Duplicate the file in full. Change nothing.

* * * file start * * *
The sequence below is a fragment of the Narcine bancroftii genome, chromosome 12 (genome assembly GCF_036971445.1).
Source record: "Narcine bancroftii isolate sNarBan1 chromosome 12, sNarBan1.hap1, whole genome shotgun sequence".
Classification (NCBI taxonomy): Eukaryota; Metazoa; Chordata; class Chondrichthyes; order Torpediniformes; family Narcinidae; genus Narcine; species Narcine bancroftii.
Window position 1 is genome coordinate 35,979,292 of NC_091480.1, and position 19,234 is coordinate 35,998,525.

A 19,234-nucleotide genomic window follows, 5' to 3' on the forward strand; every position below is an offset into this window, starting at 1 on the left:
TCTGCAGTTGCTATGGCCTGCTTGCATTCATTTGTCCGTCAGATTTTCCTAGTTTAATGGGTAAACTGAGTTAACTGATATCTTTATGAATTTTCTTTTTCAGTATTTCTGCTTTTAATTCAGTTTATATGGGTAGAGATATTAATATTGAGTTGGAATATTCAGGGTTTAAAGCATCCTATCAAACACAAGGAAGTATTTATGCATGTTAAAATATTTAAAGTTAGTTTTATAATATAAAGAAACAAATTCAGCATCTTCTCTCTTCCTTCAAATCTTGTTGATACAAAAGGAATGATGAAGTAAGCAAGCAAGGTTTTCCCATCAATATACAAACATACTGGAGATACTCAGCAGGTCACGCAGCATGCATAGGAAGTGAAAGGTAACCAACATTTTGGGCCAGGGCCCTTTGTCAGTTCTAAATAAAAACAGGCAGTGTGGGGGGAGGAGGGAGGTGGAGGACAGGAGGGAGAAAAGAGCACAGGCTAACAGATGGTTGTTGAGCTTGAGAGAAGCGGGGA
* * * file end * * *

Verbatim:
The sequence below is a fragment of the Narcine bancroftii genome, chromosome 12 (genome assembly GCF_036971445.1).
Source record: "Narcine bancroftii isolate sNarBan1 chromosome 12, sNarBan1.hap1, whole genome shotgun sequence".
Classification (NCBI taxonomy): Eukaryota; Metazoa; Chordata; class Chondrichthyes; order Torpediniformes; family Narcinidae; genus Narcine; species Narcine bancroftii.
Window position 1 is genome coordinate 35,979,292 of NC_091480.1, and position 19,234 is coordinate 35,998,525.

A 19,234-nucleotide genomic window follows, 5' to 3' on the forward strand; every position below is an offset into this window, starting at 1 on the left:
TCTGCAGTTGCTATGGCCTGCTTGCATTCATTTGTCCGTCAGATTTTCCTAGTTTAATGGGTAAACTGAGTTAACTGATATCTTTATGAATTTTCTTTTTCAGTATTTCTGCTTTTAATTCAGTTTATATGGGTAGAGATATTAATATTGAGTTGGAATATTCAGGGTTTAAAGCATCCTATCAAACACAAGGAAGTATTTATGCATGTTAAAATATTTAAAGTTAGTTTTATAATATAAAGAAACAAATTCAGCATCTTCTCTCTTCCTTCAAATCTTGTTGATACAAAAGGAATGATGAAGTAAGCAAGCAAGGTTTTCCCATCAATATACAAACATACTGGAGATACTCAGCAGGTCACGCAGCATGCATAGGAAGTGAAAGGTAACCAACATTTTGGGCCAGGGCCCTTTGTCAGTTCTAAATAAAAACAGGCAGTGTGGGGGGAGGAGGGAGGTGGAGGACAGGAGGGAGAAAAGAGCACAGGCTAACAGATGGTTGTTGAGCTTGAGAGAAGCGGGGA